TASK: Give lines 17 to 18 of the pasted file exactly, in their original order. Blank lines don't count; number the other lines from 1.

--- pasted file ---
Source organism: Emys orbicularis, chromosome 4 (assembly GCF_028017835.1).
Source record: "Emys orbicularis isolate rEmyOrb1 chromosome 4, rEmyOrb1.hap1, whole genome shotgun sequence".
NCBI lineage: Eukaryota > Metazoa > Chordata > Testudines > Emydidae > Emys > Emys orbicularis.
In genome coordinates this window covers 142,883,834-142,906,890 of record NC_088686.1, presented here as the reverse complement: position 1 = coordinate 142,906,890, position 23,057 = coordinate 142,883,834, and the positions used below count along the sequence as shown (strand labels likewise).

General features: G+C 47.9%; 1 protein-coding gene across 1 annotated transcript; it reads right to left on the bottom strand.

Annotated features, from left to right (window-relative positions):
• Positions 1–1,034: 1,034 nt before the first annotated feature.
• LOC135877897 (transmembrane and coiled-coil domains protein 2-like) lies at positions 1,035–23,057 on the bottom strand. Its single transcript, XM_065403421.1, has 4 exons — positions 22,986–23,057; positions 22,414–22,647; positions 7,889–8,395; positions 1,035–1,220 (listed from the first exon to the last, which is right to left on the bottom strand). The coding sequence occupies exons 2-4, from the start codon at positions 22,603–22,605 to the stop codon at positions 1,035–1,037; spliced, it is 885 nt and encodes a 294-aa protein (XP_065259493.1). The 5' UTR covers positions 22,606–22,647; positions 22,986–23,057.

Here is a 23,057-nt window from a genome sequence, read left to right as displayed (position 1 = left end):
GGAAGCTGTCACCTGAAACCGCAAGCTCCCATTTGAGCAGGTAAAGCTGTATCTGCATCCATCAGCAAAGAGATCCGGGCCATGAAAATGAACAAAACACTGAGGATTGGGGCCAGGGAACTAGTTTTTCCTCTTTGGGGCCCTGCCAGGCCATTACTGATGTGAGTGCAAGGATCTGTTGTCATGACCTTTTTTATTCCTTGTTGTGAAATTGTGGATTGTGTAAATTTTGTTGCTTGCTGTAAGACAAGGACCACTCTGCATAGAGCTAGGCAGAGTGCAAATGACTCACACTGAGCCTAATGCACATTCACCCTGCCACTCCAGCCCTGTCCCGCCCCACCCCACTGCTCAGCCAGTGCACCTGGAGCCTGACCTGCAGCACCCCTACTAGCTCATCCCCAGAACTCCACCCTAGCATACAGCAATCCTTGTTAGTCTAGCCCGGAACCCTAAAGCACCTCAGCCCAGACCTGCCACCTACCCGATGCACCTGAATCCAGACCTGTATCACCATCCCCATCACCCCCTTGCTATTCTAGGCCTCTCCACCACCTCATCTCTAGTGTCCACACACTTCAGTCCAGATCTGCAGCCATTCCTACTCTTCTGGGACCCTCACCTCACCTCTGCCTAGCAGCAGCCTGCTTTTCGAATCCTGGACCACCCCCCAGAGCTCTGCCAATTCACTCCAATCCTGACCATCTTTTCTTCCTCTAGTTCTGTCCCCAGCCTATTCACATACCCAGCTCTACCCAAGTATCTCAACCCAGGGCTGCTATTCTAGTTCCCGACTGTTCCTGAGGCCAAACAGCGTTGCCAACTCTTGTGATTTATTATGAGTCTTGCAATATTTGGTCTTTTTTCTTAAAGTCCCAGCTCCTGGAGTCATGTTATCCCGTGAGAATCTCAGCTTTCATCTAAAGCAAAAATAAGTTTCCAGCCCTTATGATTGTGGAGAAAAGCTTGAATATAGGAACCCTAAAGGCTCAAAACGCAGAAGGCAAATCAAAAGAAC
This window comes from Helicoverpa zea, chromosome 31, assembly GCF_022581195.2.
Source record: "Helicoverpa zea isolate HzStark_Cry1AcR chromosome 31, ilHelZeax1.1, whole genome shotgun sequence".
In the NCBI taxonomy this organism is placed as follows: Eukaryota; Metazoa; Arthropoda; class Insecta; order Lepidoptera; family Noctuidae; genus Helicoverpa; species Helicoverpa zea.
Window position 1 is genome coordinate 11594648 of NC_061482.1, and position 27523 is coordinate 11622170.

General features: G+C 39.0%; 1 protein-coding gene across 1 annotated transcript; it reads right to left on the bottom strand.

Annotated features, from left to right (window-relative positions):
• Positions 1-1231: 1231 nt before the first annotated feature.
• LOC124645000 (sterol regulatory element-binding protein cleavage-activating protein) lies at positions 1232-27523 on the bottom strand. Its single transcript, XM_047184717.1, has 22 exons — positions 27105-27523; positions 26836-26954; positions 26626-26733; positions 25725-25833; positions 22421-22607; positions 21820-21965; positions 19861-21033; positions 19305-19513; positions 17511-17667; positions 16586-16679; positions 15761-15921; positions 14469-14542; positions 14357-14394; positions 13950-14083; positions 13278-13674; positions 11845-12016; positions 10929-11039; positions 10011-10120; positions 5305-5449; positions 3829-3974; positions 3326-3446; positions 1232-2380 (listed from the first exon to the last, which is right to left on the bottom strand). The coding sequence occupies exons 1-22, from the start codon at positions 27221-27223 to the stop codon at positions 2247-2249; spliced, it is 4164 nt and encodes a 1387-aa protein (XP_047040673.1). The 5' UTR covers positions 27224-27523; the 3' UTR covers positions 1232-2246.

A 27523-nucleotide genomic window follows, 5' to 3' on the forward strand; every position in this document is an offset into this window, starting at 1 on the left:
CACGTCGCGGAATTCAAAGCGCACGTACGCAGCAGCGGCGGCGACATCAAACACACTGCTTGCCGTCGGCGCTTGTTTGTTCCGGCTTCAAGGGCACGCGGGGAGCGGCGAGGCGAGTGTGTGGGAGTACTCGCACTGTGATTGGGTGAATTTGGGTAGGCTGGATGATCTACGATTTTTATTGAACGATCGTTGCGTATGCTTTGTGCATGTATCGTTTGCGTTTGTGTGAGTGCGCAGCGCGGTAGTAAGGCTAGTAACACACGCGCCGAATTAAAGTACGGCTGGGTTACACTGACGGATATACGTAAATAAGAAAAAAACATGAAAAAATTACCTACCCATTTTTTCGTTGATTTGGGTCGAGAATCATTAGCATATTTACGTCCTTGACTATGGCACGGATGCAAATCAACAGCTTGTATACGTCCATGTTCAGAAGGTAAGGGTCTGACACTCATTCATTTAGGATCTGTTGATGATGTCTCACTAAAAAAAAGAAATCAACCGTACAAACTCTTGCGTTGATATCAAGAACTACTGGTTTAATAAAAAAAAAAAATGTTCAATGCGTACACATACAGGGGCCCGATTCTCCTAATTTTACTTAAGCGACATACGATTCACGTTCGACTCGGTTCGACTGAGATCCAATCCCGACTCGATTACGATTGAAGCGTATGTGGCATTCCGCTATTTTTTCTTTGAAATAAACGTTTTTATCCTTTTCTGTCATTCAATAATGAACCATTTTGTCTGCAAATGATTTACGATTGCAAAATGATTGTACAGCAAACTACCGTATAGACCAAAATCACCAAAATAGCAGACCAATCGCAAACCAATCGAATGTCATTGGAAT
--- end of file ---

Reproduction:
• Positions 1-1231: 1231 nt before the first annotated feature.
• LOC124645000 (sterol regulatory element-binding protein cleavage-activating protein) lies at positions 1232-27523 on the bottom strand. Its single transcript, XM_047184717.1, has 22 exons — positions 27105-27523; positions 26836-26954; positions 26626-26733; positions 25725-25833; positions 22421-22607; positions 21820-21965; positions 19861-21033; positions 19305-19513; positions 17511-17667; positions 16586-16679; positions 15761-15921; positions 14469-14542; positions 14357-14394; positions 13950-14083; positions 13278-13674; positions 11845-12016; positions 10929-11039; positions 10011-10120; positions 5305-5449; positions 3829-3974; positions 3326-3446; positions 1232-2380 (listed from the first exon to the last, which is right to left on the bottom strand). The coding sequence occupies exons 1-22, from the start codon at positions 27221-27223 to the stop codon at positions 2247-2249; spliced, it is 4164 nt and encodes a 1387-aa protein (XP_047040673.1). The 5' UTR covers positions 27224-27523; the 3' UTR covers positions 1232-2246.